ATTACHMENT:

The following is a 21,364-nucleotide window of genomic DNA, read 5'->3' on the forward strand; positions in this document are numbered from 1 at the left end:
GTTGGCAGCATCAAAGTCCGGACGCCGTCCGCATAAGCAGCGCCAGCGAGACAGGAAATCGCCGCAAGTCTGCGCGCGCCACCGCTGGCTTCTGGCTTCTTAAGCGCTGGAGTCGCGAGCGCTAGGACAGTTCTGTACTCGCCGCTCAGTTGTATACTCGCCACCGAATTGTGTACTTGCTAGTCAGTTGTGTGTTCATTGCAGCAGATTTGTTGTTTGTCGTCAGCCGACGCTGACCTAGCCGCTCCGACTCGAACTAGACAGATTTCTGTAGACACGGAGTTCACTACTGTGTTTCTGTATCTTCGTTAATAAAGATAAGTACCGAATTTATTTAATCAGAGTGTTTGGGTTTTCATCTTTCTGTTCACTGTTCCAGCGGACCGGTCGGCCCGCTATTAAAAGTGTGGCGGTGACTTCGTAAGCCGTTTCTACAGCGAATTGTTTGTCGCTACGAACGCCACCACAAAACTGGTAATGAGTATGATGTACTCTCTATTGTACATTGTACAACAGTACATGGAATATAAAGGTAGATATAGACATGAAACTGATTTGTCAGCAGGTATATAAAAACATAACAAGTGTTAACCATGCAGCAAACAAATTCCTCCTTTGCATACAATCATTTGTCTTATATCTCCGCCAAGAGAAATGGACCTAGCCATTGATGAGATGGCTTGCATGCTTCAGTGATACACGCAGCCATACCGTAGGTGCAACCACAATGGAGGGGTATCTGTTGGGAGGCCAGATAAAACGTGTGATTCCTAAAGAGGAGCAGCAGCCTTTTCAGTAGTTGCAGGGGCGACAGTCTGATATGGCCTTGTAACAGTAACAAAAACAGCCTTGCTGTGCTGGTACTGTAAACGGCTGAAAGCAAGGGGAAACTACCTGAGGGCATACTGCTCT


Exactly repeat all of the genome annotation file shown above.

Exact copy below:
The following is a 21,364-nucleotide window of genomic DNA, read 5'->3' on the forward strand; positions in this document are numbered from 1 at the left end:
GTTGGCAGCATCAAAGTCCGGACGCCGTCCGCATAAGCAGCGCCAGCGAGACAGGAAATCGCCGCAAGTCTGCGCGCGCCACCGCTGGCTTCTGGCTTCTTAAGCGCTGGAGTCGCGAGCGCTAGGACAGTTCTGTACTCGCCGCTCAGTTGTATACTCGCCACCGAATTGTGTACTTGCTAGTCAGTTGTGTGTTCATTGCAGCAGATTTGTTGTTTGTCGTCAGCCGACGCTGACCTAGCCGCTCCGACTCGAACTAGACAGATTTCTGTAGACACGGAGTTCACTACTGTGTTTCTGTATCTTCGTTAATAAAGATAAGTACCGAATTTATTTAATCAGAGTGTTTGGGTTTTCATCTTTCTGTTCACTGTTCCAGCGGACCGGTCGGCCCGCTATTAAAAGTGTGGCGGTGACTTCGTAAGCCGTTTCTACAGCGAATTGTTTGTCGCTACGAACGCCACCACAAAACTGGTAATGAGTATGATGTACTCTCTATTGTACATTGTACAACAGTACATGGAATATAAAGGTAGATATAGACATGAAACTGATTTGTCAGCAGGTATATAAAAACATAACAAGTGTTAACCATGCAGCAAACAAATTCCTCCTTTGCATACAATCATTTGTCTTATATCTCCGCCAAGAGAAATGGACCTAGCCATTGATGAGATGGCTTGCATGCTTCAGTGATACACGCAGCCATACCGTAGGTGCAACCACAATGGAGGGGTATCTGTTGGGAGGCCAGATAAAACGTGTGATTCCTAAAGAGGAGCAGCAGCCTTTTCAGTAGTTGCAGGGGCGACAGTCTGATATGGCCTTGTAACAGTAACAAAAACAGCCTTGCTGTGCTGGTACTGTAAACGGCTGAAAGCAAGGGGAAACTACCTGAGGGCATACTGCTCT